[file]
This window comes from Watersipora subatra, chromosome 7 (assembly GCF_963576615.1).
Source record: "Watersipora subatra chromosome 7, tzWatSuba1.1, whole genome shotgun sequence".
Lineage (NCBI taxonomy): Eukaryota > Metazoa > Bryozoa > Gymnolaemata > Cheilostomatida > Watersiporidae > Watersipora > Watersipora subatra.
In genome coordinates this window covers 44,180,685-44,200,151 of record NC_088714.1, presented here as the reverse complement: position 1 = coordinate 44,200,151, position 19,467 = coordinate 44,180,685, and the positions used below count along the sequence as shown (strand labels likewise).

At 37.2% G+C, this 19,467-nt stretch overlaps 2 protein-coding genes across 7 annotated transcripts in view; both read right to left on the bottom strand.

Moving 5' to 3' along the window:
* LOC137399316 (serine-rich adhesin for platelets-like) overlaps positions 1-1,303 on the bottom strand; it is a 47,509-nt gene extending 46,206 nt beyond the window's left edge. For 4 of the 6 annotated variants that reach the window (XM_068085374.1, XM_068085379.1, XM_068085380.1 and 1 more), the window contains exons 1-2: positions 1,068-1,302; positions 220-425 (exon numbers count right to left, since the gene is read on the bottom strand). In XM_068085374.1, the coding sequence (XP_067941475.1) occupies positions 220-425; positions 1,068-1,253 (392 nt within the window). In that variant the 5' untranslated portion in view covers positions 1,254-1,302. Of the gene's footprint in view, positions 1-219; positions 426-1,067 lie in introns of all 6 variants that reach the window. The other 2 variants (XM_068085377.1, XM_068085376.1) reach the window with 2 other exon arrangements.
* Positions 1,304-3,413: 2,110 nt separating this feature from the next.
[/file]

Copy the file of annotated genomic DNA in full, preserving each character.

This window comes from Watersipora subatra, chromosome 7 (assembly GCF_963576615.1).
Source record: "Watersipora subatra chromosome 7, tzWatSuba1.1, whole genome shotgun sequence".
Lineage (NCBI taxonomy): Eukaryota > Metazoa > Bryozoa > Gymnolaemata > Cheilostomatida > Watersiporidae > Watersipora > Watersipora subatra.
In genome coordinates this window covers 44,180,685-44,200,151 of record NC_088714.1, presented here as the reverse complement: position 1 = coordinate 44,200,151, position 19,467 = coordinate 44,180,685, and the positions used below count along the sequence as shown (strand labels likewise).

At 37.2% G+C, this 19,467-nt stretch overlaps 2 protein-coding genes across 7 annotated transcripts in view; both read right to left on the bottom strand.

Moving 5' to 3' along the window:
* LOC137399316 (serine-rich adhesin for platelets-like) overlaps positions 1-1,303 on the bottom strand; it is a 47,509-nt gene extending 46,206 nt beyond the window's left edge. For 4 of the 6 annotated variants that reach the window (XM_068085374.1, XM_068085379.1, XM_068085380.1 and 1 more), the window contains exons 1-2: positions 1,068-1,302; positions 220-425 (exon numbers count right to left, since the gene is read on the bottom strand). In XM_068085374.1, the coding sequence (XP_067941475.1) occupies positions 220-425; positions 1,068-1,253 (392 nt within the window). In that variant the 5' untranslated portion in view covers positions 1,254-1,302. Of the gene's footprint in view, positions 1-219; positions 426-1,067 lie in introns of all 6 variants that reach the window. The other 2 variants (XM_068085377.1, XM_068085376.1) reach the window with 2 other exon arrangements.
* Positions 1,304-3,413: 2,110 nt separating this feature from the next.